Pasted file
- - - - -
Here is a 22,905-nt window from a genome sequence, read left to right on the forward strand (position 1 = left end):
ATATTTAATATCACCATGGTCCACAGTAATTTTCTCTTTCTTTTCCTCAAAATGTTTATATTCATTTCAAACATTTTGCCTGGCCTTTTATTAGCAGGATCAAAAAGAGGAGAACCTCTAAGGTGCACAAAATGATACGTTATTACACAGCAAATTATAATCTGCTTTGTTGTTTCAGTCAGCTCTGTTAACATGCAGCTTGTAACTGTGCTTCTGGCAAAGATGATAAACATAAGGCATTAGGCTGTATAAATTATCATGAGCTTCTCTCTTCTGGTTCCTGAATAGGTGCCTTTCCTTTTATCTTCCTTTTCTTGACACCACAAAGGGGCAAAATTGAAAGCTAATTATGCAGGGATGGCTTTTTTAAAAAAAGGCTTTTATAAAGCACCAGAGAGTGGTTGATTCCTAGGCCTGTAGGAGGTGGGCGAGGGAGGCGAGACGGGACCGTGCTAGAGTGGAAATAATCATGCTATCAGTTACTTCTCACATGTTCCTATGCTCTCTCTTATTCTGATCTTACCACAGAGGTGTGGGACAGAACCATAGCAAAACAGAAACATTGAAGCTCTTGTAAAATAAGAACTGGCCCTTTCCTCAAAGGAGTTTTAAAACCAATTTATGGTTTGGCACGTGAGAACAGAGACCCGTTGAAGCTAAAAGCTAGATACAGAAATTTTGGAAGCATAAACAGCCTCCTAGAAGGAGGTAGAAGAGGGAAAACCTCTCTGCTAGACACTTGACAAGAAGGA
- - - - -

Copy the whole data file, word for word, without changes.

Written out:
Here is a 22,905-nt window from a genome sequence, read left to right on the forward strand (position 1 = left end):
ATATTTAATATCACCATGGTCCACAGTAATTTTCTCTTTCTTTTCCTCAAAATGTTTATATTCATTTCAAACATTTTGCCTGGCCTTTTATTAGCAGGATCAAAAAGAGGAGAACCTCTAAGGTGCACAAAATGATACGTTATTACACAGCAAATTATAATCTGCTTTGTTGTTTCAGTCAGCTCTGTTAACATGCAGCTTGTAACTGTGCTTCTGGCAAAGATGATAAACATAAGGCATTAGGCTGTATAAATTATCATGAGCTTCTCTCTTCTGGTTCCTGAATAGGTGCCTTTCCTTTTATCTTCCTTTTCTTGACACCACAAAGGGGCAAAATTGAAAGCTAATTATGCAGGGATGGCTTTTTTAAAAAAAGGCTTTTATAAAGCACCAGAGAGTGGTTGATTCCTAGGCCTGTAGGAGGTGGGCGAGGGAGGCGAGACGGGACCGTGCTAGAGTGGAAATAATCATGCTATCAGTTACTTCTCACATGTTCCTATGCTCTCTCTTATTCTGATCTTACCACAGAGGTGTGGGACAGAACCATAGCAAAACAGAAACATTGAAGCTCTTGTAAAATAAGAACTGGCCCTTTCCTCAAAGGAGTTTTAAAACCAATTTATGGTTTGGCACGTGAGAACAGAGACCCGTTGAAGCTAAAAGCTAGATACAGAAATTTTGGAAGCATAAACAGCCTCCTAGAAGGAGGTAGAAGAGGGAAAACCTCTCTGCTAGACACTTGACAAGAAGGA